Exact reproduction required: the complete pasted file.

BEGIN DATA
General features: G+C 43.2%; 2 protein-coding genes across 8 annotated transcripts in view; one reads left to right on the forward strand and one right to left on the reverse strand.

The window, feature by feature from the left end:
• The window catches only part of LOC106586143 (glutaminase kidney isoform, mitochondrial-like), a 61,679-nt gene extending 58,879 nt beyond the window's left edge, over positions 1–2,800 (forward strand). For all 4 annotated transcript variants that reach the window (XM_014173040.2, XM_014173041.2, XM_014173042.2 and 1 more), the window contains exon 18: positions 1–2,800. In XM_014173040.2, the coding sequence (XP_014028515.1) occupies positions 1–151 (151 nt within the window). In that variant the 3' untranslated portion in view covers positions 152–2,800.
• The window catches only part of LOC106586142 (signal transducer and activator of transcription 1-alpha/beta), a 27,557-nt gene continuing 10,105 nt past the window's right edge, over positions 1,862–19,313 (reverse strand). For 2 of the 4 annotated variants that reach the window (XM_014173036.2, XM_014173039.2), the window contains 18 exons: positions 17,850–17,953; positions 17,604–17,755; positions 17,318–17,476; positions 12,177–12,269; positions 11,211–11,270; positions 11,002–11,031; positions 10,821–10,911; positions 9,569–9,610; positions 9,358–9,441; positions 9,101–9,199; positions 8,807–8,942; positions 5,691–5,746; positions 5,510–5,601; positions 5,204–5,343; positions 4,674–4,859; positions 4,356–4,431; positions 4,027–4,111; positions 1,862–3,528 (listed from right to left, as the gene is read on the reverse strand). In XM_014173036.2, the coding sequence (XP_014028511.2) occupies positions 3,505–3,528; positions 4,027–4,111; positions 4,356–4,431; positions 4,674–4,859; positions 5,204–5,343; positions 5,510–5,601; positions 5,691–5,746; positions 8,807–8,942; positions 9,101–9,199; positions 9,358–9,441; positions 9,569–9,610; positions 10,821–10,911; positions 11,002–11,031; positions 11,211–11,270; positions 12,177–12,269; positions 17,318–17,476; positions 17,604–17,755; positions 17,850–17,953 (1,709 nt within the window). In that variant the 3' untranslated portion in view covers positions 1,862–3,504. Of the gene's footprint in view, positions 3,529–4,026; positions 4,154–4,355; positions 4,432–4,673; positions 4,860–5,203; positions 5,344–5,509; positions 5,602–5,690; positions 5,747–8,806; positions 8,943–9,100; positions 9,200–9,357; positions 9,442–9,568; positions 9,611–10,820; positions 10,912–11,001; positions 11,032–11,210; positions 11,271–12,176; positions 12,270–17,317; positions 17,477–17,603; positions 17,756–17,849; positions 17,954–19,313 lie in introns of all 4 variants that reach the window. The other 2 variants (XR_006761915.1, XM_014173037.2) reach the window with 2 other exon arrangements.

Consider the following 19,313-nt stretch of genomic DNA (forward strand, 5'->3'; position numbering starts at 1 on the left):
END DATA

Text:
General features: G+C 43.2%; 2 protein-coding genes across 8 annotated transcripts in view; one reads left to right on the forward strand and one right to left on the reverse strand.

The window, feature by feature from the left end:
• The window catches only part of LOC106586143 (glutaminase kidney isoform, mitochondrial-like), a 61,679-nt gene extending 58,879 nt beyond the window's left edge, over positions 1–2,800 (forward strand). For all 4 annotated transcript variants that reach the window (XM_014173040.2, XM_014173041.2, XM_014173042.2 and 1 more), the window contains exon 18: positions 1–2,800. In XM_014173040.2, the coding sequence (XP_014028515.1) occupies positions 1–151 (151 nt within the window). In that variant the 3' untranslated portion in view covers positions 152–2,800.
• The window catches only part of LOC106586142 (signal transducer and activator of transcription 1-alpha/beta), a 27,557-nt gene continuing 10,105 nt past the window's right edge, over positions 1,862–19,313 (reverse strand). For 2 of the 4 annotated variants that reach the window (XM_014173036.2, XM_014173039.2), the window contains 18 exons: positions 17,850–17,953; positions 17,604–17,755; positions 17,318–17,476; positions 12,177–12,269; positions 11,211–11,270; positions 11,002–11,031; positions 10,821–10,911; positions 9,569–9,610; positions 9,358–9,441; positions 9,101–9,199; positions 8,807–8,942; positions 5,691–5,746; positions 5,510–5,601; positions 5,204–5,343; positions 4,674–4,859; positions 4,356–4,431; positions 4,027–4,111; positions 1,862–3,528 (listed from right to left, as the gene is read on the reverse strand). In XM_014173036.2, the coding sequence (XP_014028511.2) occupies positions 3,505–3,528; positions 4,027–4,111; positions 4,356–4,431; positions 4,674–4,859; positions 5,204–5,343; positions 5,510–5,601; positions 5,691–5,746; positions 8,807–8,942; positions 9,101–9,199; positions 9,358–9,441; positions 9,569–9,610; positions 10,821–10,911; positions 11,002–11,031; positions 11,211–11,270; positions 12,177–12,269; positions 17,318–17,476; positions 17,604–17,755; positions 17,850–17,953 (1,709 nt within the window). In that variant the 3' untranslated portion in view covers positions 1,862–3,504. Of the gene's footprint in view, positions 3,529–4,026; positions 4,154–4,355; positions 4,432–4,673; positions 4,860–5,203; positions 5,344–5,509; positions 5,602–5,690; positions 5,747–8,806; positions 8,943–9,100; positions 9,200–9,357; positions 9,442–9,568; positions 9,611–10,820; positions 10,912–11,001; positions 11,032–11,210; positions 11,271–12,176; positions 12,270–17,317; positions 17,477–17,603; positions 17,756–17,849; positions 17,954–19,313 lie in introns of all 4 variants that reach the window. The other 2 variants (XR_006761915.1, XM_014173037.2) reach the window with 2 other exon arrangements.

Consider the following 19,313-nt stretch of genomic DNA (forward strand, 5'->3'; position numbering starts at 1 on the left):